and efficient access t o t heir ent erprise applicat ions.
I t is import ant t o underst and t he needs ent erprises and consumers have for t hese services.
The obvious needs are broad coverage and high dat a t hroughput . Less obvious for users, but
as crit ical for effect ive applicat ion performance, are t he needs for low lat ency, QoS cont rol,
and spect ral efficiency. Spect ral efficiency, in part icular, is of paramount concern, because it
t ranslat es t o higher average t hroughput s ( and t hus more responsive applicat ions) for more
act ive users in a coverage area. The discussion below, which examines each t echnology
individually, det ails how t he progression from EDGE t o HSPA t o LTE is one of increased
t hroughput , enhanced securit y, reduced lat ency, improved QoS, and increased spect ral
efficiency.
I t is also helpful t o specifically not e t he t hroughput requirement s necessary for different
applicat ions:
 Microbrowsing ( for example, Wireless Applicat ion Prot ocol [ WAP] ) : 8 t o 128 kbps
 Mult imedia messaging: 8 t o 64 kbps
 Video t elephony: 64 t o 384 kbps
 General- purpose Web browsing: 32 kbps t o more t han 1 Mbps
 Ent erprise applicat ions including e- mail, dat abase access, and Virt ual Privat e
Net works ( VPNs) : 32 kbps t o more t han 1 Mbps
 Video and audio st reaming: 32 kbps t o 2 Mbps
Not e t hat EDGE already sat isfies t he demands of many applicat ions. Wit h HSPA, applicat ions
operat e fast er and t he range of support ed applicat ions expands even furt her.
Under favorable condit ions, EDGE delivers peak user- achievable t hroughput rat es close t o
200 kbps and init ial deployment s of HSPA deliver peak user- achievable downlink t hroughput
rat es of well over 1 Mbps, easily meet ing t he demands of many applicat ions. Lat ency has
cont inued t o improve, t oo, wit h HSPA net works t oday having round- t rip t imes as low as 70
msec. The combinat ion of low lat ency and high t hroughput t ranslat es t o a broadband
experience for users in which applicat ions are ext remely responsive.
I ncreasingly, devices will be mult i- modal, support ing mult iple t ypes of wireless t echnologies.
Users equipped wit h such mult imode devices may, t herefore, be grant ed quit e different
levels of connect ivit y ranging from a dense urban environment in which t hey may obt ain t he
lat est wireless t echnology t o slower speeds in a rural net work deployment or when roaming
in a visit ed net work. I n t hese cases, users will benefit from knowing what service level t o
expect such as from indicat ions on t he device screen. These are current ly available at a
rudiment ary level ( e. g. , 2G vs. 3G) , but fut ure improvement s will enable display of addit ional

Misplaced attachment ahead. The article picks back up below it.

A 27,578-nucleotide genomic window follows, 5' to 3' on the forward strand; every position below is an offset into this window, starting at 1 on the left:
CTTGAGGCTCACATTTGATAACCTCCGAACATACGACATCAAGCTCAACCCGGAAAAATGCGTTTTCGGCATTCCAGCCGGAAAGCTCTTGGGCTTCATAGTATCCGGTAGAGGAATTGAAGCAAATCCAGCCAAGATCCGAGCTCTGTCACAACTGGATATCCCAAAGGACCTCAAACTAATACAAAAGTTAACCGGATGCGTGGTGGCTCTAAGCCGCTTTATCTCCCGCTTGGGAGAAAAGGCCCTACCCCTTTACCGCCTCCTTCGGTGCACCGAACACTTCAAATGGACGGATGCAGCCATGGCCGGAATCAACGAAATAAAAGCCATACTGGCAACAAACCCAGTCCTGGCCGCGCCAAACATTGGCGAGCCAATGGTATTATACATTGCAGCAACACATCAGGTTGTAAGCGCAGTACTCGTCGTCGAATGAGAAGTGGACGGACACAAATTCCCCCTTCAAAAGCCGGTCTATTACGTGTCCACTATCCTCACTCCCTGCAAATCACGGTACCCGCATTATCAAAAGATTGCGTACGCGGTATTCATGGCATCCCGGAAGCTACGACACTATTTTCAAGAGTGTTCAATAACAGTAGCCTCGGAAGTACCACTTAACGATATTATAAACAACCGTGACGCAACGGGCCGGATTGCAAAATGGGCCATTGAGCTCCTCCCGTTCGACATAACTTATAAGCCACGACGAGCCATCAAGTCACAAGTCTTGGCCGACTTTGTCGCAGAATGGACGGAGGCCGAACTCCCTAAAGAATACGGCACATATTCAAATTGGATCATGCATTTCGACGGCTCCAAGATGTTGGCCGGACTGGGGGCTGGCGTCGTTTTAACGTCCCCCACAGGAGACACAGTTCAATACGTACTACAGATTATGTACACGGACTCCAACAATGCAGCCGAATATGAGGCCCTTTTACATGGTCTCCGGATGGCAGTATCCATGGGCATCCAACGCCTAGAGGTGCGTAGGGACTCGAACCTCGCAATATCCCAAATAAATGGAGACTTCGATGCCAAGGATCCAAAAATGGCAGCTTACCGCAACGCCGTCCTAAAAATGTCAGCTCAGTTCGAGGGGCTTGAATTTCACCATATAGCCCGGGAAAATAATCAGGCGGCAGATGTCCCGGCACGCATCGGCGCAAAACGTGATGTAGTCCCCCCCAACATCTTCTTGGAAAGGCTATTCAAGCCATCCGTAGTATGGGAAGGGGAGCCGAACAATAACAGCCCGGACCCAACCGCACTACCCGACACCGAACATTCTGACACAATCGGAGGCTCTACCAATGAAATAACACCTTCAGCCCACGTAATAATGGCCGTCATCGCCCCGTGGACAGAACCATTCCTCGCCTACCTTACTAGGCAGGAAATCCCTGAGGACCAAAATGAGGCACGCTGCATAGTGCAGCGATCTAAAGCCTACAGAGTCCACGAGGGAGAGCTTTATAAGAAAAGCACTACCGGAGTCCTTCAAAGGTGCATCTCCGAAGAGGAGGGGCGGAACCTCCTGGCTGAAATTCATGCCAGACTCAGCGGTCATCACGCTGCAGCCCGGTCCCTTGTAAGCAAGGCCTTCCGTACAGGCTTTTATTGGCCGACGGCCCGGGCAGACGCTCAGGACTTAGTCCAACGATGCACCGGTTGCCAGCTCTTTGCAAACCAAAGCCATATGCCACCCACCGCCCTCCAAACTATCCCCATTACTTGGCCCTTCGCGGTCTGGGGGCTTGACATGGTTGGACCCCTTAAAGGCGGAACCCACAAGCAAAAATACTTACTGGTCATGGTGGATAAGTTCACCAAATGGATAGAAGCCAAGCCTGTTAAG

det ails ( e. g. , Evolved EDGE vs. EDGE, HSUPA) .
Complement arily, operat ors are given t ools, via t he Universal I nt egrat ed Circuit Card ( UI CC)
SI M ( USI M) applicat ion t oolkit , for st eering devices t o t he appropriat e net work or wireless
t echnology so t hat mobile users can seamlessly be supplied wit h t he most suit able net work
connect ivit y when roaming out side t heir home net work.


Transit ion t o 4G: 3GPP Broadband Evolut ion t o I MT- Advanced, Rysavy Resear ch/ 3G Amer icas, Sept 2010 Page 67
I n t his sect ion, we consider different t echnical approaches for wireless and t he parallel
evolut ion of 3GPP t echnologies. We t hen provide det ails on EDGE, UMTS- HSPA, HSPA+ , LTE,
and support ing t echnologies such as I MS.
Spectrum Bands
3GPP t echnologies operat e in a wide range of radio bands. As new spect rum becomes
available, 3GPP updat es it s specificat ions for t hese bands.
I t should be not ed t hat alt hough t he support of a new frequency band may be int roduced
in a part icular release, t he 3GPP st andard also specifies ways t o implement devices and
infrast ruct ure operat ing on any frequency band, according t o release ant erior t o t he
int roduct ion of t hat part icular frequency band. For example, alt hough band 5 ( US Cellular
Band) was int roduced in Release 6, t he first devices operat ing on t his band were
compliant wit h t he release 5 of t he st andard.
Table 9 shows t he UMTS FDD bands.
Tabl e 9: UMTS FDD Bands
87

Operating
Band
UL Frequencies
UE transmit, Node B receive
DL frequencies
UE receive, Node B transmit
I 1920 - 1980 MHz 2110 -2170 MHz
II 1850 -1910 MHz 1930 -1990 MHz
III 1710-1785 MHz 1805-1880 MHz
IV 1710-1755 MHz 2110-2155 MHz
V 824 - 849MHz 869-894MHz
VI 830-840 MHz 875-885 MHz
VII 2500 - 2570 MHz 2620 - 2690 MHz